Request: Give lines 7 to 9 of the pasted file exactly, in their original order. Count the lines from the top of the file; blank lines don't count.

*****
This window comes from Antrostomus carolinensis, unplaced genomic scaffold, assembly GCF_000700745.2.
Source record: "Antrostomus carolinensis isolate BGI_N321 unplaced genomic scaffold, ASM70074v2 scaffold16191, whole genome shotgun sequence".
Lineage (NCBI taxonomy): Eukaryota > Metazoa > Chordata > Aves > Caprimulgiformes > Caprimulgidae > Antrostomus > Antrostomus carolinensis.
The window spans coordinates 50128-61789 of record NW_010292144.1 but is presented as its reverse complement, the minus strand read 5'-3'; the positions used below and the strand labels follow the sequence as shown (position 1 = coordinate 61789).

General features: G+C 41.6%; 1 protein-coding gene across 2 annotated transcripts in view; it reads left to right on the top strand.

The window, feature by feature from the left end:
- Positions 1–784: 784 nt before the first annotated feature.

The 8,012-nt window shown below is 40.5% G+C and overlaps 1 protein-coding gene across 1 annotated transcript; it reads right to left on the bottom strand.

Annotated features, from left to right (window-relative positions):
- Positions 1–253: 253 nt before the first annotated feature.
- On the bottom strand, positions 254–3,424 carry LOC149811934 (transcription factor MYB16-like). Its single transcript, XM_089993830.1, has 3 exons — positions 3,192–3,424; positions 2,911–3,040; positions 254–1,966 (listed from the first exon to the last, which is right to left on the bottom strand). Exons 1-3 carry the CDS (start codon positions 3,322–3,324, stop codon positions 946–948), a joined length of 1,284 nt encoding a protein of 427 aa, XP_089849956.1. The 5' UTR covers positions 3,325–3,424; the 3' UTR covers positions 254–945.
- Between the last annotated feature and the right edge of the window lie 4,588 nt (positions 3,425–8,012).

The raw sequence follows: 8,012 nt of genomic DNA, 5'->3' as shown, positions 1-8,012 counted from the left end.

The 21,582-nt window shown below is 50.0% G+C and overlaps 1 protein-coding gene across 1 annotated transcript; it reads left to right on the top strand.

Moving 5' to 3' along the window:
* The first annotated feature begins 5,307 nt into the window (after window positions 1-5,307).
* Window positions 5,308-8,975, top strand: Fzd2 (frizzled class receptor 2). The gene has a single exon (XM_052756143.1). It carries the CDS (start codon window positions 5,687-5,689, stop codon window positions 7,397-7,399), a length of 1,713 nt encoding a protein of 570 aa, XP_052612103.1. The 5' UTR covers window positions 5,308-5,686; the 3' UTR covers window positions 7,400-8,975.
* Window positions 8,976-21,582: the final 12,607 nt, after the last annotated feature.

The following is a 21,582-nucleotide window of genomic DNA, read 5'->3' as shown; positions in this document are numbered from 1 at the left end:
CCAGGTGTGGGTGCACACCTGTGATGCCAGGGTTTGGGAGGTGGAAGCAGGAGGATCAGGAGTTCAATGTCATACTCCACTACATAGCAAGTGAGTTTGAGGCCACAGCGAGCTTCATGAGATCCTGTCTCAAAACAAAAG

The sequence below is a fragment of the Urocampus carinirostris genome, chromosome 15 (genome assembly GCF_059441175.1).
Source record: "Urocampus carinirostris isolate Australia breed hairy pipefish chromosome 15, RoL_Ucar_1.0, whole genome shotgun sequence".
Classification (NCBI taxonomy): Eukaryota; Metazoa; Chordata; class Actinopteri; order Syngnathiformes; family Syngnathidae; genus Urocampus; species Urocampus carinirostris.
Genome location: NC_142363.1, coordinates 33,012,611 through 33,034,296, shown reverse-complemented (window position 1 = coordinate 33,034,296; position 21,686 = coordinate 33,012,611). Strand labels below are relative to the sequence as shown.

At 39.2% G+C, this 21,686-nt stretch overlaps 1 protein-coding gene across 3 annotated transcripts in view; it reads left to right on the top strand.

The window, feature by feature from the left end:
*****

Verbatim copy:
- Positions 1–784: 784 nt before the first annotated feature.

The 8,012-nt window shown below is 40.5% G+C and overlaps 1 protein-coding gene across 1 annotated transcript; it reads right to left on the bottom strand.

Annotated features, from left to right (window-relative positions):